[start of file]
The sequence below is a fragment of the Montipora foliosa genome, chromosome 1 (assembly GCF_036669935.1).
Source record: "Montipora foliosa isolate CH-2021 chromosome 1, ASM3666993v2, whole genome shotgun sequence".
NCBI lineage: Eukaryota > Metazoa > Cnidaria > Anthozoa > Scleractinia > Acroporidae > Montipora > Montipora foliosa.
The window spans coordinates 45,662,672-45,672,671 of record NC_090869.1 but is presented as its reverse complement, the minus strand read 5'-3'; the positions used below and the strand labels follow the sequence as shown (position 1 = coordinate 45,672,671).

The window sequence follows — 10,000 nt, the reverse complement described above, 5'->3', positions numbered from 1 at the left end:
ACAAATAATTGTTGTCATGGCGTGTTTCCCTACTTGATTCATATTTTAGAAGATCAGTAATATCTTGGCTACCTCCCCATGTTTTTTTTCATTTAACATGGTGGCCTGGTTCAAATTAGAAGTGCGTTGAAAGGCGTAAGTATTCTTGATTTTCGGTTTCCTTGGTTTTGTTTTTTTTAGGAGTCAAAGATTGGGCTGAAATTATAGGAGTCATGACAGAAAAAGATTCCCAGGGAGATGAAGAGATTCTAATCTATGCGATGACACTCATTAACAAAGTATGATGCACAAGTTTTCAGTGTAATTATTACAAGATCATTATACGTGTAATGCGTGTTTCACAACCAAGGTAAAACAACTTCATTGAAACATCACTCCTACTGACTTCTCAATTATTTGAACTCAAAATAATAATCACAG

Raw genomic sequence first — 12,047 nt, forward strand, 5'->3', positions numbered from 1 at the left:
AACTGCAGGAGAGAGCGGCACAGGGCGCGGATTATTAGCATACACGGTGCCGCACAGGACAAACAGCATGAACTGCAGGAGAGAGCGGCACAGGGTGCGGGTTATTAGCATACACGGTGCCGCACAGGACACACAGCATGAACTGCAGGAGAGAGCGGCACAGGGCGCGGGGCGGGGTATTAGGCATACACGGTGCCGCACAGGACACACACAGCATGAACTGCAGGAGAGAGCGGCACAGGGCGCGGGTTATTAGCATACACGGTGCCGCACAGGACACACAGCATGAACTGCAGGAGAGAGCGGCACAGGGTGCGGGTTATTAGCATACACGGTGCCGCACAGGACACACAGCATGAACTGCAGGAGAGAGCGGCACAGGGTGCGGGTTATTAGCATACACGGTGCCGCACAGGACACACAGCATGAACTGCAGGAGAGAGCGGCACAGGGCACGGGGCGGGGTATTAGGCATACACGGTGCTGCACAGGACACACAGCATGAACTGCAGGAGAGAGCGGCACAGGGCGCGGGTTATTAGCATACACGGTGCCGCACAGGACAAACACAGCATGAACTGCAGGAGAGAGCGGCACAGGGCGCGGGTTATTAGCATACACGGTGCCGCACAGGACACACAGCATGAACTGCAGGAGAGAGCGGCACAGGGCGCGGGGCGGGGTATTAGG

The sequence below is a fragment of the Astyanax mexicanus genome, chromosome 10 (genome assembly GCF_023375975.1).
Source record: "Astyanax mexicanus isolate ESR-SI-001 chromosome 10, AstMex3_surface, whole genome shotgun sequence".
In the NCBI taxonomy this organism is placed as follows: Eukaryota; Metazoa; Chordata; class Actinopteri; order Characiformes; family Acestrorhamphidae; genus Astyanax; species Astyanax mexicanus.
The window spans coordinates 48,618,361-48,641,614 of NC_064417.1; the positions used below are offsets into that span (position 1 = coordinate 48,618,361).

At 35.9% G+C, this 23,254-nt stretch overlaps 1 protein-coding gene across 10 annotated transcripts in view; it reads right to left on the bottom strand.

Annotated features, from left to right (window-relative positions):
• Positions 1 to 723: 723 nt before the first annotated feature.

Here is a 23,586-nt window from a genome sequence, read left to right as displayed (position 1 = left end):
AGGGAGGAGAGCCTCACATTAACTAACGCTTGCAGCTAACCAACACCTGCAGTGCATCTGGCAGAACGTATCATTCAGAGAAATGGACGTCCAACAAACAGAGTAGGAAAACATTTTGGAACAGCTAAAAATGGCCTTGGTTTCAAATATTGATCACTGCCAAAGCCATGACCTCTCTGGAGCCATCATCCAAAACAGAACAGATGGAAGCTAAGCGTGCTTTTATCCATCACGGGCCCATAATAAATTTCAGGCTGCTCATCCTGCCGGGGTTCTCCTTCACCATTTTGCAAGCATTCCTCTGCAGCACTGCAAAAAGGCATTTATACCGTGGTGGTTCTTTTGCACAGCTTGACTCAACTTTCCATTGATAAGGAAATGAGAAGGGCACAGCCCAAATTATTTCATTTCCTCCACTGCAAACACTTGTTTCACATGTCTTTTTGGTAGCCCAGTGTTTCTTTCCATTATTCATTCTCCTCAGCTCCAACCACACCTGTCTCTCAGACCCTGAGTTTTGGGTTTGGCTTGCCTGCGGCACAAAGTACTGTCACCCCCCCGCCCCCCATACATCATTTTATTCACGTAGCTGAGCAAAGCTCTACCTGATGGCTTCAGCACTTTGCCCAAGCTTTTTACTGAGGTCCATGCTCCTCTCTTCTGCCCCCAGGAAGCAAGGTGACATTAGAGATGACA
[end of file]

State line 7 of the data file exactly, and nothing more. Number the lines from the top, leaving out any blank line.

Raw genomic sequence first — 12,047 nt, forward strand, 5'->3', positions numbered from 1 at the left: